Latin name

Thalassoma lunare

Other names

Crescent wrasse, lyretail wrasse.


They lead a diurnal lifestyle, they have excellent eyesight, they also have a pretty good sense of smell. 

Features of fish fins

Dorsal spines (total): 8; Dorsal soft rays (total): 13; Anal spines: 3; Anal soft rays: 11. 

Fish colouring

The lower half of the body of juveniles is blue, with a black spot in the middle of the dorsal fin and a black spot at the base of the caudal fin. As they mature, this spot turns into a yellow crescent, hence the name. The body is green, with pronounced scales. The coloration of the head varies from blue to purple, with a broken checkerboard pattern.


Indo-Pacific: Red Sea and East Africa to the Line Islands, north to southern Japan, south to Lord Howe Island and northern New Zealand.


A subtropical marine species. It is an inhabitant of coral reefs and adjacent areas at depths of 1 to 20 m (3.3 to 65.6 ft). 


The total length of this species can reach 18 inches (45 cm). 


Active fish that are on the move throughout the day. They are also territorial and will pinch, chase, and otherwise disturb fish that get in their way. At night they rest in niches, often under rocks or similar structures. If necessary, they will dig a place under a rock.

Food and feeding habits

They are carnivorous and usually feed on fish eggs and small invertebrates on the sea floor. 


Are primordial hermaphrodites, all of which start out as females and develop into males, a process that takes only 10 days. Some individuals live in groups consisting of a dominant male and a "harem" of about a dozen other wrasses, including females and males. The alpha male is more colorful and at every hour of low tide changes color from green to blue and puts on a show by attacking and biting all the other wrasses. During the breeding season and before high tide, the alpha male turns completely blue and picks off every single female and the spawning frenzy begins.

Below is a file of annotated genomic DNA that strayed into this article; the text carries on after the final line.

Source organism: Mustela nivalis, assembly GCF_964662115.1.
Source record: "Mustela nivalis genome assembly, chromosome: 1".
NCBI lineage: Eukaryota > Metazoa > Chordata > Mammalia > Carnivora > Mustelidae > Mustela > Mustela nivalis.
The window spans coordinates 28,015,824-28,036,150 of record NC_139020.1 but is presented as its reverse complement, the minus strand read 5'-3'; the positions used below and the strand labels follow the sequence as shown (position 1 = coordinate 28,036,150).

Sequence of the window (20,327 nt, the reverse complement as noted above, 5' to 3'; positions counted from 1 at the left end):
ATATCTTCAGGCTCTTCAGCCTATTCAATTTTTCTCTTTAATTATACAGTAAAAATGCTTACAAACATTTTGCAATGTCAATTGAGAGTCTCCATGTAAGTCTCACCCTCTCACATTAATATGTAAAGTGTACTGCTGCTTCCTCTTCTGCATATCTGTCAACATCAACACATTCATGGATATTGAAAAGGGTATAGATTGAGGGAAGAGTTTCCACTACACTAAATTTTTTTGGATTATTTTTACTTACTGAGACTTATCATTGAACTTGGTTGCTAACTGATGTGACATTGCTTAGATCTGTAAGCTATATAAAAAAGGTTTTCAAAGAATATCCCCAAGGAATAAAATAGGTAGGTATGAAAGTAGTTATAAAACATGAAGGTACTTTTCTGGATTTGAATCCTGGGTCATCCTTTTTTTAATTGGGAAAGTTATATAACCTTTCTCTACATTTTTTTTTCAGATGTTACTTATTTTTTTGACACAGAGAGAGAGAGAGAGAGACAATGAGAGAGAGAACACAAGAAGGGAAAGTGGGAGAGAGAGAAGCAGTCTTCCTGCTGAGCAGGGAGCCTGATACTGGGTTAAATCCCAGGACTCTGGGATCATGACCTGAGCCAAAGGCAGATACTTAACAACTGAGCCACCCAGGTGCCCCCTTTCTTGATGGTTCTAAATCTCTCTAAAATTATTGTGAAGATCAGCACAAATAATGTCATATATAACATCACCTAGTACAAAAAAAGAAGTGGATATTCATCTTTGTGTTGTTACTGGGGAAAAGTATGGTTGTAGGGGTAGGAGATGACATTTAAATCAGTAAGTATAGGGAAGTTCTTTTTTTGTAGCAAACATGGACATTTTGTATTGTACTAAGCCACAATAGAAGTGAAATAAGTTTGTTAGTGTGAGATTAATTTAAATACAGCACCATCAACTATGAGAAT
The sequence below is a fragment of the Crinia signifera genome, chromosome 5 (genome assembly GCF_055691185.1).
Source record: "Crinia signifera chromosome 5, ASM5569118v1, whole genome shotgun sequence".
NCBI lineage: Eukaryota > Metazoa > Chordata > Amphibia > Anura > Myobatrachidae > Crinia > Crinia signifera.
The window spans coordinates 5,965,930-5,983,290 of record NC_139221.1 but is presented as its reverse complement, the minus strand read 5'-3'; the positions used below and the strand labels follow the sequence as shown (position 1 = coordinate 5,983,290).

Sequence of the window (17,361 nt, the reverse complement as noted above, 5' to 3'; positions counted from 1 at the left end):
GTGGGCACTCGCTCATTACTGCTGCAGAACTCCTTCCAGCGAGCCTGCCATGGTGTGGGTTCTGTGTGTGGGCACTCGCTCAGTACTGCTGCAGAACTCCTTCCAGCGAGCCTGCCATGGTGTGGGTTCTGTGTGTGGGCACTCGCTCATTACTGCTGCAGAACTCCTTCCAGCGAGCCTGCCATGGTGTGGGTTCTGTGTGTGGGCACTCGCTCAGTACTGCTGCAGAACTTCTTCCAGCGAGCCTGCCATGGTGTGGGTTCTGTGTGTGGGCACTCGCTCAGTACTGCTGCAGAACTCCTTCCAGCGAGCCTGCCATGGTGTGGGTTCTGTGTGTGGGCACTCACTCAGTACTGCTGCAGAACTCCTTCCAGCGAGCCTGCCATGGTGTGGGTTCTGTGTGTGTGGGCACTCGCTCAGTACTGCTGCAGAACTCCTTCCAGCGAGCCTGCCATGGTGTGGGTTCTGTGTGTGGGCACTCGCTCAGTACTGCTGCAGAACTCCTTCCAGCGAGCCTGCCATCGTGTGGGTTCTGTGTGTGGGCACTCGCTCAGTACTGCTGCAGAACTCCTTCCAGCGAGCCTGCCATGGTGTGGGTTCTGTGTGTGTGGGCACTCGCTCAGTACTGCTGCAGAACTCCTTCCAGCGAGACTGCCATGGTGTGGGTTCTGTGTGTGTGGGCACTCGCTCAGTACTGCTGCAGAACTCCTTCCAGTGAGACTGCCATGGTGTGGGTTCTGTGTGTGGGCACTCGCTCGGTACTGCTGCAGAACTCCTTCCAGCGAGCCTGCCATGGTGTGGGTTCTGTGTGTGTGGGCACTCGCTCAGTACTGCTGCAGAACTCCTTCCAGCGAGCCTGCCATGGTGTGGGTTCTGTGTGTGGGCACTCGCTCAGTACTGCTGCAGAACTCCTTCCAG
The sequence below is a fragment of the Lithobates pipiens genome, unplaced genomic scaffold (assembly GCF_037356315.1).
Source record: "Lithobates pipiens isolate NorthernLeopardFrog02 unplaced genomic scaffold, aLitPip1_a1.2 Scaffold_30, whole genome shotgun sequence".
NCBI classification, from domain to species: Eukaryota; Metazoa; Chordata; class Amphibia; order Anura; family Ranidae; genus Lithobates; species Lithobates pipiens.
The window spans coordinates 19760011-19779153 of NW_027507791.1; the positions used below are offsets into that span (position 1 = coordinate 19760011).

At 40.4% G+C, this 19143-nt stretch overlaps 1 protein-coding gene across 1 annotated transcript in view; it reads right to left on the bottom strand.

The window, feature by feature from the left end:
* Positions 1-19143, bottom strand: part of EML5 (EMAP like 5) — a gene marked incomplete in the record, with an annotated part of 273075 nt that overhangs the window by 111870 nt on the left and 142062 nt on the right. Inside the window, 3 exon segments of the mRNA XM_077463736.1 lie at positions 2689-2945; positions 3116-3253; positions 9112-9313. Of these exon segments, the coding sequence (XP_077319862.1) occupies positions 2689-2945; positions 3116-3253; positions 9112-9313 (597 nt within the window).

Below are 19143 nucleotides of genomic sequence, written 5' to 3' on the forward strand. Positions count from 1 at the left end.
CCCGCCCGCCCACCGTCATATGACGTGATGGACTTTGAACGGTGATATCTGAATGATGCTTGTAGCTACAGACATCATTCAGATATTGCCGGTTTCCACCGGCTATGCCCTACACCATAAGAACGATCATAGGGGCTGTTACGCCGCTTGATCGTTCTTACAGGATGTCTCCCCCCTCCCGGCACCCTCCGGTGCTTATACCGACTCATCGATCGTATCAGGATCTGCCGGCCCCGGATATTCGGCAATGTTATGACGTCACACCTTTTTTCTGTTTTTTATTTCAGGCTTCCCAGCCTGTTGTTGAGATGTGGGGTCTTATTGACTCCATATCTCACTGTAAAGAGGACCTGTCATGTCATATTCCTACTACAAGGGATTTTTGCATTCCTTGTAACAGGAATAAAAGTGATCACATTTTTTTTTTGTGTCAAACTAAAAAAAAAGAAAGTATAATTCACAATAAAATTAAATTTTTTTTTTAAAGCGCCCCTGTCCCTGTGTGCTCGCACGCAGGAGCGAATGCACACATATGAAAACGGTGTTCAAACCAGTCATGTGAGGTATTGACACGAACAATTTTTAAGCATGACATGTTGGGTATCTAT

The fish are not important to the local commercial fishery. 

Relationship with a person

They can live up to ten years in captivity, although this period is shorter in the wild. They are popular in aquariums because of their hardy nature, brilliant coloration, and attractive behavior.

Phylum Chordata
Class Actinopterygii
Squad Labriformes
Family Labridae
Genus Thalassoma
Species T. lunare
Conservation status Least Concern
Habitat Pelagic
Life span, years 10
Maximum body weight, kg No information
Maximum length, cm 45
Sailing speed, m/s No information
Threat to people Edible
Way of eating Predator

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